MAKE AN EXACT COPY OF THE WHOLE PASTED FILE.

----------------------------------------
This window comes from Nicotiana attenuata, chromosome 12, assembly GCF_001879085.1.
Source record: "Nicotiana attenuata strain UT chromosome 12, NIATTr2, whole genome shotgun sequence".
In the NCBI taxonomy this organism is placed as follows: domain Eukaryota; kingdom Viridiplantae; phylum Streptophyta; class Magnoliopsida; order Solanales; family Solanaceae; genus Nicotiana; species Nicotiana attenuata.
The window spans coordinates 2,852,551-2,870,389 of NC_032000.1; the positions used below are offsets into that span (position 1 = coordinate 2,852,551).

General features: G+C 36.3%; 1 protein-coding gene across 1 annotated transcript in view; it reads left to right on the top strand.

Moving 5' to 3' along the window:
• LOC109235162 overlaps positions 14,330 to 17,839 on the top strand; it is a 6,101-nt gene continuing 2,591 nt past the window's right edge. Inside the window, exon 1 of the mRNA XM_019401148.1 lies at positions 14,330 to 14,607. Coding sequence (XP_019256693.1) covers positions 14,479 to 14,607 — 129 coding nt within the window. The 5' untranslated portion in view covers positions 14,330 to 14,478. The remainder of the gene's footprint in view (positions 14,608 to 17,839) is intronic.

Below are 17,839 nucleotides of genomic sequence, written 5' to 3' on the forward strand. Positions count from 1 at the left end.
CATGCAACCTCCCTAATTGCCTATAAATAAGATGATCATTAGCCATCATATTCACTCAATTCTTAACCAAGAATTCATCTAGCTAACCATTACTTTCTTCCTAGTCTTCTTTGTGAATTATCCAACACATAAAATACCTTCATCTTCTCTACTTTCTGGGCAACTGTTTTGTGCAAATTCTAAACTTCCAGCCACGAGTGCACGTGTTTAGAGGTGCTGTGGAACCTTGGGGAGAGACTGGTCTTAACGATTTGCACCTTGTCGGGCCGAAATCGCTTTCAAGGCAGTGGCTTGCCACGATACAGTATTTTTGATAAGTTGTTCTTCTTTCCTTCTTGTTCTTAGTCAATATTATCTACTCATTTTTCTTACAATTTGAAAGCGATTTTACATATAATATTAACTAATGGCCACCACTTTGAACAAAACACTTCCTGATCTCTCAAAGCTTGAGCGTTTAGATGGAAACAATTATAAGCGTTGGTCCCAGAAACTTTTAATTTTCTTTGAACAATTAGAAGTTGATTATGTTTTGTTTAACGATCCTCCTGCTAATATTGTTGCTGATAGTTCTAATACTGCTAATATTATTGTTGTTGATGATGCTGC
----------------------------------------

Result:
This window comes from Nicotiana attenuata, chromosome 12, assembly GCF_001879085.1.
Source record: "Nicotiana attenuata strain UT chromosome 12, NIATTr2, whole genome shotgun sequence".
In the NCBI taxonomy this organism is placed as follows: domain Eukaryota; kingdom Viridiplantae; phylum Streptophyta; class Magnoliopsida; order Solanales; family Solanaceae; genus Nicotiana; species Nicotiana attenuata.
The window spans coordinates 2,852,551-2,870,389 of NC_032000.1; the positions used below are offsets into that span (position 1 = coordinate 2,852,551).

General features: G+C 36.3%; 1 protein-coding gene across 1 annotated transcript in view; it reads left to right on the top strand.

Moving 5' to 3' along the window:
• LOC109235162 overlaps positions 14,330 to 17,839 on the top strand; it is a 6,101-nt gene continuing 2,591 nt past the window's right edge. Inside the window, exon 1 of the mRNA XM_019401148.1 lies at positions 14,330 to 14,607. Coding sequence (XP_019256693.1) covers positions 14,479 to 14,607 — 129 coding nt within the window. The 5' untranslated portion in view covers positions 14,330 to 14,478. The remainder of the gene's footprint in view (positions 14,608 to 17,839) is intronic.

Below are 17,839 nucleotides of genomic sequence, written 5' to 3' on the forward strand. Positions count from 1 at the left end.
CATGCAACCTCCCTAATTGCCTATAAATAAGATGATCATTAGCCATCATATTCACTCAATTCTTAACCAAGAATTCATCTAGCTAACCATTACTTTCTTCCTAGTCTTCTTTGTGAATTATCCAACACATAAAATACCTTCATCTTCTCTACTTTCTGGGCAACTGTTTTGTGCAAATTCTAAACTTCCAGCCACGAGTGCACGTGTTTAGAGGTGCTGTGGAACCTTGGGGAGAGACTGGTCTTAACGATTTGCACCTTGTCGGGCCGAAATCGCTTTCAAGGCAGTGGCTTGCCACGATACAGTATTTTTGATAAGTTGTTCTTCTTTCCTTCTTGTTCTTAGTCAATATTATCTACTCATTTTTCTTACAATTTGAAAGCGATTTTACATATAATATTAACTAATGGCCACCACTTTGAACAAAACACTTCCTGATCTCTCAAAGCTTGAGCGTTTAGATGGAAACAATTATAAGCGTTGGTCCCAGAAACTTTTAATTTTCTTTGAACAATTAGAAGTTGATTATGTTTTGTTTAACGATCCTCCTGCTAATATTGTTGCTGATAGTTCTAATACTGCTAATATTATTGTTGTTGATGATGCTGC